The Auburn Town Tavern in Auburn has two entrances. One at the front of the narrow brick building leads to the smoke-free family room. Another about halfway down the right side of the building leads to the bar where smoking is allowed.
Inside, a double archway with neon Colts and Pacers Bud Light signs separates the rooms.
Gary Hershberger of Auburn rests a hand on the wooden bar as he chats with a man in a baseball cap sipping beer on one of the bar stools.
July 1 marks Hershberger's 30th year owning and operating the Town Tavern, famous among locals for its Alaska whitefish and plate-sized pork tenderloins.
But on July 1, Indiana's first-ever smoke-free air law goes into effect, forcing Hershberger to choose between catering to smokers and catering to families.
“People were just in here talking about it today,” Hershberger said Thursday afternoon. “It could put me out of business. But we won't know until it happens.”
The new law requires most enclosed public places, workplaces and restaurants to be smoke-free unless they choose to limit their clientele to customers age 21 and older. It also requires smokers to stand at least 8 feet from entrances to nonsmoking establishments when they light up outside.
Fort Wayne will not be affected by the new law because local ordinances are already more restrictive. But the law will affect smaller cities with less restrictive local ordinances, such as Auburn, New Haven, Bluffton and Huntington.
“It's going to be a level playing field statewide, which I think is a good thing,” said Sen. Travis Holdman, R-Bluffton.
The ban's purpose is to protect employees and customers from secondhand smoke in public places and workplaces.
“In a workplace, you don't have the option to get away from someone smoking next to you,” said adult nurse practitioner Linda Kerr at the Parkview Women's Health Center.
But the ban's exemptions rather than its restrictions are causing the greatest concern. Smoking will still be allowed in most bars, taverns, membership clubs, tobacco retail shops, cigar bars, hookah bars, casinos and outdoor public places.
But business owners like Hershberger contend the smoking ban does not account for the effect exemptions will have on businesses that serve families and smokers. Unlike most taverns, Hershberger's Auburn Town Tavern permits smoking and operates as a family restaurant.
“I'll lose my smokers to another business, which isn't fair,” Hershberger said. “If they're going to make us nonsmoking, they should make everywhere nonsmoking.”
And Hershberger isn't alone. American Legion Post 243 in Ligonier sought a preliminary injunction Thursday in U.S. District Court to prevent the state from enforcing the smoking ban, arguing it is too vague and violates the equal protection clause of the state and federal constitutions.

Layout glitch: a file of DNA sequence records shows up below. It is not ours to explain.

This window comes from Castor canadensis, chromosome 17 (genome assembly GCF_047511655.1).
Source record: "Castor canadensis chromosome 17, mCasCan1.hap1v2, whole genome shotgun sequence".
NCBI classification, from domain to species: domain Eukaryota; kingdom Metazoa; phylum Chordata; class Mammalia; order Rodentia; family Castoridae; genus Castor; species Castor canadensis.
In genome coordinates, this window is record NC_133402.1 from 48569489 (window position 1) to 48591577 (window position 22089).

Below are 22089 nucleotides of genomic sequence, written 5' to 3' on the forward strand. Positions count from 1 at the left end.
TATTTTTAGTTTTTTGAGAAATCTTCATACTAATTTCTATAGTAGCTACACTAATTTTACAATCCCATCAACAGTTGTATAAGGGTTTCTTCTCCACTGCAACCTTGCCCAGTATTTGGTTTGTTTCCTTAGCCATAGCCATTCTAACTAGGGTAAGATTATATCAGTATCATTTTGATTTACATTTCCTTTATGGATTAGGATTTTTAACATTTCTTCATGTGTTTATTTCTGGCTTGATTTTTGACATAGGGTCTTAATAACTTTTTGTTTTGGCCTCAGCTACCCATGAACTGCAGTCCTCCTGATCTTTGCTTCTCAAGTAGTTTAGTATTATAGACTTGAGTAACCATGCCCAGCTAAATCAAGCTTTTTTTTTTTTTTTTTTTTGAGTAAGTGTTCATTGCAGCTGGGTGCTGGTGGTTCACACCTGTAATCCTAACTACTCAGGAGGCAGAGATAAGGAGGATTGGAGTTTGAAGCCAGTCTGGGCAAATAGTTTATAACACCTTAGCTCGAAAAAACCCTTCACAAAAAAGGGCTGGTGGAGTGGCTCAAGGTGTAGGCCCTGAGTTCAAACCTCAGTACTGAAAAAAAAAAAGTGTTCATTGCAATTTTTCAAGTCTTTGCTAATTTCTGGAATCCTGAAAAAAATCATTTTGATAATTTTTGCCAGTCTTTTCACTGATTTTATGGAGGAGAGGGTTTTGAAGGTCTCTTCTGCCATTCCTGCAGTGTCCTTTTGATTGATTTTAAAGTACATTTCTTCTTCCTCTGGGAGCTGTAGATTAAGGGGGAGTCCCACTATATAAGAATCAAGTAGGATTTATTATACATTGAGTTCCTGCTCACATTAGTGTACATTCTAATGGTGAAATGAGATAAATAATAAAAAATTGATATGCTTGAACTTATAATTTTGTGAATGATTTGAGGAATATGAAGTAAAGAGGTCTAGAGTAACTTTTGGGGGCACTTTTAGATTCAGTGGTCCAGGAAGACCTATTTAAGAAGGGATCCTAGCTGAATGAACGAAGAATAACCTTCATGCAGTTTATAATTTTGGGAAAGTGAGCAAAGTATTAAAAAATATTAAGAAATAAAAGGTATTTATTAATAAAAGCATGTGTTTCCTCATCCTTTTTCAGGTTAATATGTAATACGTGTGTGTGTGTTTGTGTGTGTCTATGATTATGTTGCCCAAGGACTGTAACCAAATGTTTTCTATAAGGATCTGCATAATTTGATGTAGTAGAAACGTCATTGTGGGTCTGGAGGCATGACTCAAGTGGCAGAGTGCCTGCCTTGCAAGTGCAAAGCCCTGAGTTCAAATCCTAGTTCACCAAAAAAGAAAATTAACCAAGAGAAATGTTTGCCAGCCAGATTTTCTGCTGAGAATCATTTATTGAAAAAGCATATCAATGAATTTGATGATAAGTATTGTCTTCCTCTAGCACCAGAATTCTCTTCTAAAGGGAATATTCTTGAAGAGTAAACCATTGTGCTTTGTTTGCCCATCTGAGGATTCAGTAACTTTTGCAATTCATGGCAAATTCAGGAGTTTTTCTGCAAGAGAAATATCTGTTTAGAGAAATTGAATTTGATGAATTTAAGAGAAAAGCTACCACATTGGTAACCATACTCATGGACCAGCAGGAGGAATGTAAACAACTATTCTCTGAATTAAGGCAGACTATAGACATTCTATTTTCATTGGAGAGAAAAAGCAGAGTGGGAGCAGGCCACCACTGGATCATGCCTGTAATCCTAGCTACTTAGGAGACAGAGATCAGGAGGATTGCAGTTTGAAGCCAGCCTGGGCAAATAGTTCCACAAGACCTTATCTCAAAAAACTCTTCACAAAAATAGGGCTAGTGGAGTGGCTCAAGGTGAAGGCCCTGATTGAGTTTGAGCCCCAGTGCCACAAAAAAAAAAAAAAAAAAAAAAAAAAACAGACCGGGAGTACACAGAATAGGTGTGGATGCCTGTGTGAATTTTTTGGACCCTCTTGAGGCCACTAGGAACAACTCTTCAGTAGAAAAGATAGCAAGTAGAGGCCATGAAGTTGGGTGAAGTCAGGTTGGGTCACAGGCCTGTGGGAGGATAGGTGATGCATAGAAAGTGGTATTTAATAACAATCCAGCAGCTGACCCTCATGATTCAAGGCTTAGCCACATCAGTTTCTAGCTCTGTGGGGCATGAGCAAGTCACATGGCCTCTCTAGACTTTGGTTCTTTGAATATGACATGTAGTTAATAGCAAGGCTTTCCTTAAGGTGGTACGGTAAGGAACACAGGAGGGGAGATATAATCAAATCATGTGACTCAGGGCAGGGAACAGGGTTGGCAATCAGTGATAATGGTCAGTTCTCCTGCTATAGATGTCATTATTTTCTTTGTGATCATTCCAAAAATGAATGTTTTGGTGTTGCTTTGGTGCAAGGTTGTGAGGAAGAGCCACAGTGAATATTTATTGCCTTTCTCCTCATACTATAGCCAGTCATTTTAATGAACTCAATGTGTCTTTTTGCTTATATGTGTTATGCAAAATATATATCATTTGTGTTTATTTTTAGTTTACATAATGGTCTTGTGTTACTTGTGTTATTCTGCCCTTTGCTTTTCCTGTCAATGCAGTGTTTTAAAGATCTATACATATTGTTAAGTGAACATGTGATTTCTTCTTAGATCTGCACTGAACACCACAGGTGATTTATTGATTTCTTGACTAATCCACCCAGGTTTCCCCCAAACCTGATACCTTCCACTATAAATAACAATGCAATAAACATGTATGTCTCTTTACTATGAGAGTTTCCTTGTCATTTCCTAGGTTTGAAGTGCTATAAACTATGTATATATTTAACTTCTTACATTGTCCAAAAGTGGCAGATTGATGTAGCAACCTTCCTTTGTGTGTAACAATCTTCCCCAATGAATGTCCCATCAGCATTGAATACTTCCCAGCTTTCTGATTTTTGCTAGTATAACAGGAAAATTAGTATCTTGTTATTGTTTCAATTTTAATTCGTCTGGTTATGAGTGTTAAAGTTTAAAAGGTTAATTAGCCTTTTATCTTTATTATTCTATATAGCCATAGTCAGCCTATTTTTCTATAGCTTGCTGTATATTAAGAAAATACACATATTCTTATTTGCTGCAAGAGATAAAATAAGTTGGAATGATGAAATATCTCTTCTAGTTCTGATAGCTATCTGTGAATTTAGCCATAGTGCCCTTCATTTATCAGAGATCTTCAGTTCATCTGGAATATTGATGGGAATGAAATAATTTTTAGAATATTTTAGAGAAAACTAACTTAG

The ban exempts private clubs, such as American Legion posts, from the smoking ban, but it also says facilities that permit smoking can't allow children to enter. According to the lawsuit, the Ligonier post permits smoking and has about 20 children in the facility each week.
The Ligonier post says the ban fails to describe with “sufficient particularity” how individuals or entities must satisfy the law.
Other business owners like Greg Jacquay, owner of the Trion Tavern in New Haven, aren't as concerned.
Jacquay decided to make the Trion smoke-free rather than close its family room. He says only 2-3 percent of his customers smoke, so it won't affectbusiness.
“It's the future,” Jacquay said. “A lot of people in here already walk outside to smoke as if they were in Fort Wayne.”
Medical professionals like Kerr say smoke-free laws in the workplace help smokers quit.
The International Tobacco Control Policy Evaluation Project's 2008-2009 survey of more than 4,000 smokers in four European countries found that smoking bans in the workplace encourage smokers to light up less often at home.
“Anytime a community or state makes a smoke-free change, particularly in workplace settings, you suddenly have greater populations of smokers who feel backed up against a wall,” Kerr said, adding that smokers should plan with family, friends and their primary care providers before they quit.
But other Hoosiers think the smoke-free legislation debate is less about health and more about rights.
Sen. Dennis Kruse, R-Auburn, voted against the smoking ban because he feels it oversteps the fundamental rights of private property owners.
“When you own private property, (what you do) should be up to you,” Kruse said. “I'm not a smoker, and I don't like being around smoking, but I think the private property rights supersede the nonsmoking rights.”
Hershberger isn't a smoker either. He opened smoke-free Shorty's Steakhouse in Garrett, six years ago with his friends Lisa and Scott Walter.
“We made Shorty's nonsmoking by choice,” Hershberger said. “This is different.”